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Cars, motorcycles, caravans and campervans, whether right or left- hand drive can be imported.

E.U. regulations state that a vehicle must be registered, taxed and inspected (MOT/ITV) in the country where the vehicle is normally kept.
Those drivers that are part time in Spain must also comply with this if their vehicle is to be based for more than six months in Spain.
Otherwise a non-Spanish vehicle can only remain in the country for 6 months in any 12-month period.
Permanent residents must register their vehicle in Spain within one month or two months if the vehicle is registered to them already in another country.
Please visit www.britishembassy.gov.uk for further information.

Once your vehicle has passed the ITV (about two hours); the documentation normally takes about 7 working days after this.

Public holidays, Red Days and Fiestas will add to this timescale.
The vehicle can be legally used during the period that the documents are being produced.

Your car will have been accepted into Spain and inspected, as being in a legal, roadworthy condition and you will receive:

  • Registration document (Permiso de Circulacion)
  • ITV document (ficha tecnica)). A super MOT like certificate
  • ITV sticker for the windscreen
  • Road tax receipt
  • Registration / import tax receipt, or where applicable proof of exemption
  • Spanish number plates suitable for your vehicle

Cars, motorcycles, caravans and campervans, whether right or left- hand drive can be imported, exceptions can apply, please check with us first"

Right hand drive commercial vehicles which will show classification “N1” on the registration document cannot be re-registered, this includes pick-ups

The engineer's inspection and ITV (MOT equivalent) can take anything from 1-3 hours. This is the only time that your vehicle is needed and you can legally drive it immediately as a document is provided by the ITV station that explains that the vehicle is being re-registered; very handy if stopped by the police.

Yes, we prefer customers to be with us when the vehicle is inspected, so that they can witness the process and be on hand should there be any queries. If this is not possible for example due to work commitments, then we can collect the vehicle from your home or place of work and return it after the inspections.

We frequently collect cars from the airport car parks and process them without even meeting the client and will be happy to do so for you also (Alicante and Murcia airports only please!)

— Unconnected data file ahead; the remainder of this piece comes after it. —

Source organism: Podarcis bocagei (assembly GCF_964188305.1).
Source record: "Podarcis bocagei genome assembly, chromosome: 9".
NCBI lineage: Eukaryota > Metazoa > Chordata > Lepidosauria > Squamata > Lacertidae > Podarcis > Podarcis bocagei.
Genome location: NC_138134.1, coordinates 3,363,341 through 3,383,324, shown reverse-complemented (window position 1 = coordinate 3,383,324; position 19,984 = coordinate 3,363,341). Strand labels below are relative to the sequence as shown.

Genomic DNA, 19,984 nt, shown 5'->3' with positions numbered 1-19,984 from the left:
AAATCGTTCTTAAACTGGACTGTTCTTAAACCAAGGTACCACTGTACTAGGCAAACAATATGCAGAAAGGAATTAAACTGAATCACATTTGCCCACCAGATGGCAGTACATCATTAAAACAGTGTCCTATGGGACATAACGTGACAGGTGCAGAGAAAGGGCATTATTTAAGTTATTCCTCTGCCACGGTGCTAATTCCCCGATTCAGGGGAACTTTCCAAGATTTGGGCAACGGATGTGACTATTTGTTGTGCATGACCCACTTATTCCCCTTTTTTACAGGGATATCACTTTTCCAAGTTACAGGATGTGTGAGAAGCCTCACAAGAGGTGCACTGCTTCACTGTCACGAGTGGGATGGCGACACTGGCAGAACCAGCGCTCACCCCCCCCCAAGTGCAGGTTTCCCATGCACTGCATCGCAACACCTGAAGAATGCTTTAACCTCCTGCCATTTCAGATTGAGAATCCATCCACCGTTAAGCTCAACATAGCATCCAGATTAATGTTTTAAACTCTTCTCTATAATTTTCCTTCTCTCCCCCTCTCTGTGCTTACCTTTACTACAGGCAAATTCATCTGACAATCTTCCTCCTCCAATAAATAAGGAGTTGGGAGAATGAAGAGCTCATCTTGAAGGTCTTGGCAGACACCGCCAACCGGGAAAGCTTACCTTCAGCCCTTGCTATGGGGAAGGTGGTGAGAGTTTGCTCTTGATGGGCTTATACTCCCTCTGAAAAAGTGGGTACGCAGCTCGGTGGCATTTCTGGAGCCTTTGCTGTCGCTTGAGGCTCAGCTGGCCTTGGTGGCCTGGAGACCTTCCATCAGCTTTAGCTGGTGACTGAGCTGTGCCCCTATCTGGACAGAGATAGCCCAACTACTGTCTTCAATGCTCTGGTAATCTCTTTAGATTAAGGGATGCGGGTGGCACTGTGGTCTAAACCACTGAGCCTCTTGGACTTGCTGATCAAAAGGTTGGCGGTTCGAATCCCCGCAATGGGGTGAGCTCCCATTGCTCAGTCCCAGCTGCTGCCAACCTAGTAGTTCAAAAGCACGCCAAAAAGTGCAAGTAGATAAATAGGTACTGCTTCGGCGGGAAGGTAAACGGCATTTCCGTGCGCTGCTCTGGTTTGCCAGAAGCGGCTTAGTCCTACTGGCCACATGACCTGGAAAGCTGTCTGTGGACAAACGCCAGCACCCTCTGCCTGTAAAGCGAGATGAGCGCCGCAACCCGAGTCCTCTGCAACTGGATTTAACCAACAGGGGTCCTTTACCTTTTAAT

We leave a car as security and for your use during this period (Distance limitations apply)

As with the UK MOT test, it is prudent to check your vehicle over before submitting it for test, for example, ensure that all of the lights are working and pay particular attention to the tyres. Tyres on the same axle must be the same type with exactly the same tread (though all four tyres need not be identical). The spare tyre is not inspected.
Dashboard warning lights such as airbag or engine management light, will result in a failed inspection. Please check with us if any lights are illuminated
Should it fail the test, any remedial work will need to be undertaken before
re-submitting the vehicle for a further test, which will be at the customer's cost.
One of the advantages of having your vehicle tested in Spain is that the ITV station is government appointed and only carries out tests. The station cannot undertake repairs no matter how minor; this means that they cannot be tempted to fail a car and charge you for the remedial work as can happen at some UK MOT stations.

Should you need work undertaken either before or after your ITV test, we have relationships with a number of workshops that will be happy to provide a service at competitive rates.

In most cases yes, but it is important that the vehicle has EU type approval (homologation). Where no type approval exists, it may be possible to import as a unique vehicle (called SVA/IVA in the UK), though this is more expensive and a lengthier process than normal.

If resident, before buying a vehicle registered in any country other than Spain, we would strongly recommend that you seek advice to ensure that it can be imported before committing to the expense.

Yes, there are a number of advantages of doing this; mainly that the cost of vehicles in other EU countries is much less than in Spain, thereby saving you money.